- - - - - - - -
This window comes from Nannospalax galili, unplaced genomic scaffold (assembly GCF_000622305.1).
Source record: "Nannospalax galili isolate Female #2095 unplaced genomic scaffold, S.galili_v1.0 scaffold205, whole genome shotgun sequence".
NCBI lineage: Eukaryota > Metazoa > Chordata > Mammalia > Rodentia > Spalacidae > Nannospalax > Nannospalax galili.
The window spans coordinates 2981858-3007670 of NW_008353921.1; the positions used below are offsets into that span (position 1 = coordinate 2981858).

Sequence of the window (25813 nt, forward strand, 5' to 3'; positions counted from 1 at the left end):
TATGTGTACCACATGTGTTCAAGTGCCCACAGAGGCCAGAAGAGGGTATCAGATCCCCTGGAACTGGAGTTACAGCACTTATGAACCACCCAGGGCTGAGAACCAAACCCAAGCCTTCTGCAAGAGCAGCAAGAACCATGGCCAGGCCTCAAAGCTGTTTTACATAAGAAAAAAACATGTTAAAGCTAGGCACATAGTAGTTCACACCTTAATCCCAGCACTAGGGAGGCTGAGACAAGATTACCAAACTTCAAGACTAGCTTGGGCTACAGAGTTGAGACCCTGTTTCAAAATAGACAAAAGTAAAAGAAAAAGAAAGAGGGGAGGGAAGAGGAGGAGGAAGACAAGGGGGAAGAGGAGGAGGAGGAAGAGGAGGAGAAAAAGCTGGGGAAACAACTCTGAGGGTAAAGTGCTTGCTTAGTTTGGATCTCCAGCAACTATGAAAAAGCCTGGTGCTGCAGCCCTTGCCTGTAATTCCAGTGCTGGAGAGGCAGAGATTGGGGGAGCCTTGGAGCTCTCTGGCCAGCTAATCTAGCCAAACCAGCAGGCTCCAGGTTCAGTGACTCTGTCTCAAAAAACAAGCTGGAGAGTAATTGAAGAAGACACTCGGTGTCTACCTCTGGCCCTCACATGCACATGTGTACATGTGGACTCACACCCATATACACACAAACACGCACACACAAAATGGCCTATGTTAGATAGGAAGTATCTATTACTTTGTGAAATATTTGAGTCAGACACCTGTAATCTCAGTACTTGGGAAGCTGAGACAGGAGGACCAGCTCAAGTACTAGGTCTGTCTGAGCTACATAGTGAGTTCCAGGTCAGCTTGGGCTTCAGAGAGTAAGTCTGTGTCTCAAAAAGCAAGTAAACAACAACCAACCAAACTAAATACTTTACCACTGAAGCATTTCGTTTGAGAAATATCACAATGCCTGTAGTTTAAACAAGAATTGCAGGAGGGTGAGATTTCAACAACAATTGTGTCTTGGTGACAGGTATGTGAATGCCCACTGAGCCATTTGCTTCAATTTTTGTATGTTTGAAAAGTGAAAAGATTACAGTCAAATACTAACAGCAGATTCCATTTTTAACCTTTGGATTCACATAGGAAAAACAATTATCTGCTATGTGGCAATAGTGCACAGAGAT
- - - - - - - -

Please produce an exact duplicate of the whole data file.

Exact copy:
This window comes from Nannospalax galili, unplaced genomic scaffold (assembly GCF_000622305.1).
Source record: "Nannospalax galili isolate Female #2095 unplaced genomic scaffold, S.galili_v1.0 scaffold205, whole genome shotgun sequence".
NCBI lineage: Eukaryota > Metazoa > Chordata > Mammalia > Rodentia > Spalacidae > Nannospalax > Nannospalax galili.
The window spans coordinates 2981858-3007670 of NW_008353921.1; the positions used below are offsets into that span (position 1 = coordinate 2981858).

Sequence of the window (25813 nt, forward strand, 5' to 3'; positions counted from 1 at the left end):
TATGTGTACCACATGTGTTCAAGTGCCCACAGAGGCCAGAAGAGGGTATCAGATCCCCTGGAACTGGAGTTACAGCACTTATGAACCACCCAGGGCTGAGAACCAAACCCAAGCCTTCTGCAAGAGCAGCAAGAACCATGGCCAGGCCTCAAAGCTGTTTTACATAAGAAAAAAACATGTTAAAGCTAGGCACATAGTAGTTCACACCTTAATCCCAGCACTAGGGAGGCTGAGACAAGATTACCAAACTTCAAGACTAGCTTGGGCTACAGAGTTGAGACCCTGTTTCAAAATAGACAAAAGTAAAAGAAAAAGAAAGAGGGGAGGGAAGAGGAGGAGGAAGACAAGGGGGAAGAGGAGGAGGAGGAAGAGGAGGAGAAAAAGCTGGGGAAACAACTCTGAGGGTAAAGTGCTTGCTTAGTTTGGATCTCCAGCAACTATGAAAAAGCCTGGTGCTGCAGCCCTTGCCTGTAATTCCAGTGCTGGAGAGGCAGAGATTGGGGGAGCCTTGGAGCTCTCTGGCCAGCTAATCTAGCCAAACCAGCAGGCTCCAGGTTCAGTGACTCTGTCTCAAAAAACAAGCTGGAGAGTAATTGAAGAAGACACTCGGTGTCTACCTCTGGCCCTCACATGCACATGTGTACATGTGGACTCACACCCATATACACACAAACACGCACACACAAAATGGCCTATGTTAGATAGGAAGTATCTATTACTTTGTGAAATATTTGAGTCAGACACCTGTAATCTCAGTACTTGGGAAGCTGAGACAGGAGGACCAGCTCAAGTACTAGGTCTGTCTGAGCTACATAGTGAGTTCCAGGTCAGCTTGGGCTTCAGAGAGTAAGTCTGTGTCTCAAAAAGCAAGTAAACAACAACCAACCAAACTAAATACTTTACCACTGAAGCATTTCGTTTGAGAAATATCACAATGCCTGTAGTTTAAACAAGAATTGCAGGAGGGTGAGATTTCAACAACAATTGTGTCTTGGTGACAGGTATGTGAATGCCCACTGAGCCATTTGCTTCAATTTTTGTATGTTTGAAAAGTGAAAAGATTACAGTCAAATACTAACAGCAGATTCCATTTTTAACCTTTGGATTCACATAGGAAAAACAATTATCTGCTATGTGGCAATAGTGCACAGAGAT